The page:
Belgium is famous for its varied selection of excellent beers and the capital of Brussels is a good starting point to explore the bars, pubs and taverns that serve them. Here, Steve Rogerson presents a guide to some of the more interesting ones around the streets close to the Grand Place area in the centre of the city.
Bars, Pubs and Taverns in Brussels City Centre
A look at some of the best bars and taverns in the centre of Brussels
Inside A La Bécasse
Photo by Steve Rogerson
First, it is impossible to write a short article that can even begin to do justice to the wealth of great bars and excellent beers on offer in the Belgium capital of Brussels. Almost every street and alleyway in the centre has a drinking establishment that will serve beers to die for, and there is a case that beer lovers who do die go to Brussels – the Asgard of the hop fans.
That said, the casual visitor needs somewhere to start, though just walking into any bar at random is likely to provide an uplifting experience for all but the very unlucky. All this article can possible do is list a handful of very good bars, and the list is what is below.
Go to Brussels. By all means visit any of the bars here, or other bars, and feel free to share your experiences in the comments box at the bottom.
A La Bécasse, Rue de Tabora 11
This would be quite difficult to find, being at the end of a narrow covered corridor off the street, if it was not for the flashing illuminated sign with an arrow pointing down the alley, and it is certainly worthwhile if only for their own blend of Lambic Doux, a sweet lambic that comes in at five per cent abv and is served in a porcelain jug from which the drinkers pour into glasses. Also on offer is Lambic Blanc, claimed to be the only white beer based on lambic, and Kriek Lambic, a more traditional lambic and cherry combination. Inside, rows of tables and chairs resemble a miniature beer hall. Food is also available.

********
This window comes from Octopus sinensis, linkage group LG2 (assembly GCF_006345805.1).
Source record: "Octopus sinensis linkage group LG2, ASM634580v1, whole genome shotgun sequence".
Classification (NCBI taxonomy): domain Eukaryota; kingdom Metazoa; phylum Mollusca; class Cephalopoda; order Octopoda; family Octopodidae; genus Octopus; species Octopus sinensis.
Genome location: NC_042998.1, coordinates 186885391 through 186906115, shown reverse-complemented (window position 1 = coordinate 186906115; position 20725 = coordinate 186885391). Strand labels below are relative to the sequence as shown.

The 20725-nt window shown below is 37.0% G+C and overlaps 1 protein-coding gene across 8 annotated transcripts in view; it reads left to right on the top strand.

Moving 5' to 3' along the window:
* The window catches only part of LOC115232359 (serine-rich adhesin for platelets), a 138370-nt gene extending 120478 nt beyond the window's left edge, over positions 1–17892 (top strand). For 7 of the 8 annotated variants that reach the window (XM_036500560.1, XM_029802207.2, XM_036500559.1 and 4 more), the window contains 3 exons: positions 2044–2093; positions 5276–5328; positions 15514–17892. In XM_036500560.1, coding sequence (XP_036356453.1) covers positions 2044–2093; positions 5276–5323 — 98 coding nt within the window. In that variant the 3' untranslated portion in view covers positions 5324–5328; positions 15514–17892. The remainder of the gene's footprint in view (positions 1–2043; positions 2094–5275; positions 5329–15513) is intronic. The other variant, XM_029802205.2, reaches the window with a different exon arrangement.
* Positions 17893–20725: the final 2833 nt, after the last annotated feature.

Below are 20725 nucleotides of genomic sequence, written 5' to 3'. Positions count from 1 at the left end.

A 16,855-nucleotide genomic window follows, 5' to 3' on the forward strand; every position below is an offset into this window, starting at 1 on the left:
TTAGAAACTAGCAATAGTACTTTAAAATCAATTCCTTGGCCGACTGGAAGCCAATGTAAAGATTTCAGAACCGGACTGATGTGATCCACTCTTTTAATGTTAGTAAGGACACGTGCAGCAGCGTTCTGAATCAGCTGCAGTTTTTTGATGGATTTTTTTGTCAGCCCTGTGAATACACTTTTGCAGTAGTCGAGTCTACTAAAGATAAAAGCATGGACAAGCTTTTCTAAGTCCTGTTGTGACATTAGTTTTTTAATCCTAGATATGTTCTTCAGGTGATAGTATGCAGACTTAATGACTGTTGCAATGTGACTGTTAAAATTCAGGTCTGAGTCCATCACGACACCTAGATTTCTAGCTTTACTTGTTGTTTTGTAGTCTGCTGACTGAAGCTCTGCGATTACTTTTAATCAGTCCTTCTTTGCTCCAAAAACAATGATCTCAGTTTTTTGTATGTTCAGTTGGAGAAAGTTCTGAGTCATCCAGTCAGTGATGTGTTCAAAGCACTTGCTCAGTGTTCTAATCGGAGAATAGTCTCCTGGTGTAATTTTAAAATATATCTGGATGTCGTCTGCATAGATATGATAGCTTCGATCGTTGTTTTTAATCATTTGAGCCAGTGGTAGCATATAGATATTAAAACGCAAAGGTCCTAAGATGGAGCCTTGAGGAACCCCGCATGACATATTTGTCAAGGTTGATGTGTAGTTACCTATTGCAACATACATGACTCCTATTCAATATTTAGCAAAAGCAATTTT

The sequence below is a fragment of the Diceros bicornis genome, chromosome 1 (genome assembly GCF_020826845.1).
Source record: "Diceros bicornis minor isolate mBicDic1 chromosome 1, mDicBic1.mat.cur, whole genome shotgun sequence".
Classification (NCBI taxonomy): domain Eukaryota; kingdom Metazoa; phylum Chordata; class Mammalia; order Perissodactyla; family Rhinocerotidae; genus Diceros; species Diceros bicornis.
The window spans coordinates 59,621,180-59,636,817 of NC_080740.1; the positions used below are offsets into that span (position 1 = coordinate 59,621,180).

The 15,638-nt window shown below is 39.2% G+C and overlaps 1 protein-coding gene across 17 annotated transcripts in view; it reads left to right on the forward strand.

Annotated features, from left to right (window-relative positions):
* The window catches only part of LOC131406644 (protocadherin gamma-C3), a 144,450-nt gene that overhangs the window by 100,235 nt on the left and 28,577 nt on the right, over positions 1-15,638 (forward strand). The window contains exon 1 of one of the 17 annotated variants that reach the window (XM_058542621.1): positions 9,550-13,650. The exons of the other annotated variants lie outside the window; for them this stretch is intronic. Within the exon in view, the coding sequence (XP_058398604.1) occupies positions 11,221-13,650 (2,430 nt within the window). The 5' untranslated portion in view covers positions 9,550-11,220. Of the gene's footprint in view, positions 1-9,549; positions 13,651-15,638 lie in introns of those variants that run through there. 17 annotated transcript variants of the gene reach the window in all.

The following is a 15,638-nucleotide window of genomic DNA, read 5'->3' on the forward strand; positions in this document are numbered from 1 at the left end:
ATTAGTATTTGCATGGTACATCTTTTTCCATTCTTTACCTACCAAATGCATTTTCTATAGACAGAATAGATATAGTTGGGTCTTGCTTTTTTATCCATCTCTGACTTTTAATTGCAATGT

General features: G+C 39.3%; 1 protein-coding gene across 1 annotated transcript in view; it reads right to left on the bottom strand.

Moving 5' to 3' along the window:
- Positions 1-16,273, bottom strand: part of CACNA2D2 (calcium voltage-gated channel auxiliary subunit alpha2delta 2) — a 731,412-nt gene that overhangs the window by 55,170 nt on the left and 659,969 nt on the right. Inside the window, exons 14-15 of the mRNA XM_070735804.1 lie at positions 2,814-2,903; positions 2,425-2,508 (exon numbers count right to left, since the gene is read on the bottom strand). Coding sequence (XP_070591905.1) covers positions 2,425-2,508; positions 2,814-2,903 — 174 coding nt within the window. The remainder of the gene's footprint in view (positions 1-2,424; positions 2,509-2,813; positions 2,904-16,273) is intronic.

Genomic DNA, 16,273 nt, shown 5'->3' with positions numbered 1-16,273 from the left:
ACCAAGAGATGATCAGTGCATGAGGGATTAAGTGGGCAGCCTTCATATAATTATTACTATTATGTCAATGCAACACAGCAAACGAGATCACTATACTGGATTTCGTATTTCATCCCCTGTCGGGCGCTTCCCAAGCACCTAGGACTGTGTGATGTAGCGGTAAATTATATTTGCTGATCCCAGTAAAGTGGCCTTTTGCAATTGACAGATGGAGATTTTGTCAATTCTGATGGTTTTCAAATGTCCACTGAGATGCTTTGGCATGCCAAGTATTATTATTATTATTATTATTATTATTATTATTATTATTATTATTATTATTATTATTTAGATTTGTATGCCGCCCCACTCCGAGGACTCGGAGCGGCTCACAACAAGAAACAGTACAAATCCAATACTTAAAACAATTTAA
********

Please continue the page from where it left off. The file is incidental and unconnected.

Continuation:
A l’Imaige Nostre-Dame, Geschenkengang / Impasse des Cadeaux
Sandwiched between two alleyways with an entrance in both, this odd shaped little pub has a small range of draught beers including the excellent Kwak in its unmistakable glass. Live music sometimes provides entertainment in the evenings and the welcome is always friendly. There are three stools at the bar and the rest of the seating is around wooden tables. And while there, it is worth popping out into one of the alleyways and visiting Au Bon Vieux Temps, a lively local bar.
A La Mort Subite, Rue Montagne aux Herbes Potagères 7
The address of this famous bar is almost, but not quite, as long as the bar itself. Though beers from the brewery are available elsewhere in Brussels, there is no excuse for not trying the Mort Subite beers at the pub that gave the brewery its name. The brave might want to try to sour Oude Gueuze, the craven the sweet cherry kriek. Other, more normal beers are also available, though it is rumoured the death penalty awaits anyone who actually orders the Carlsberg. The shy should note that the loo is unisex, in that those of either sex in need of a cubicle have to walk past the men using the urinal to get to them.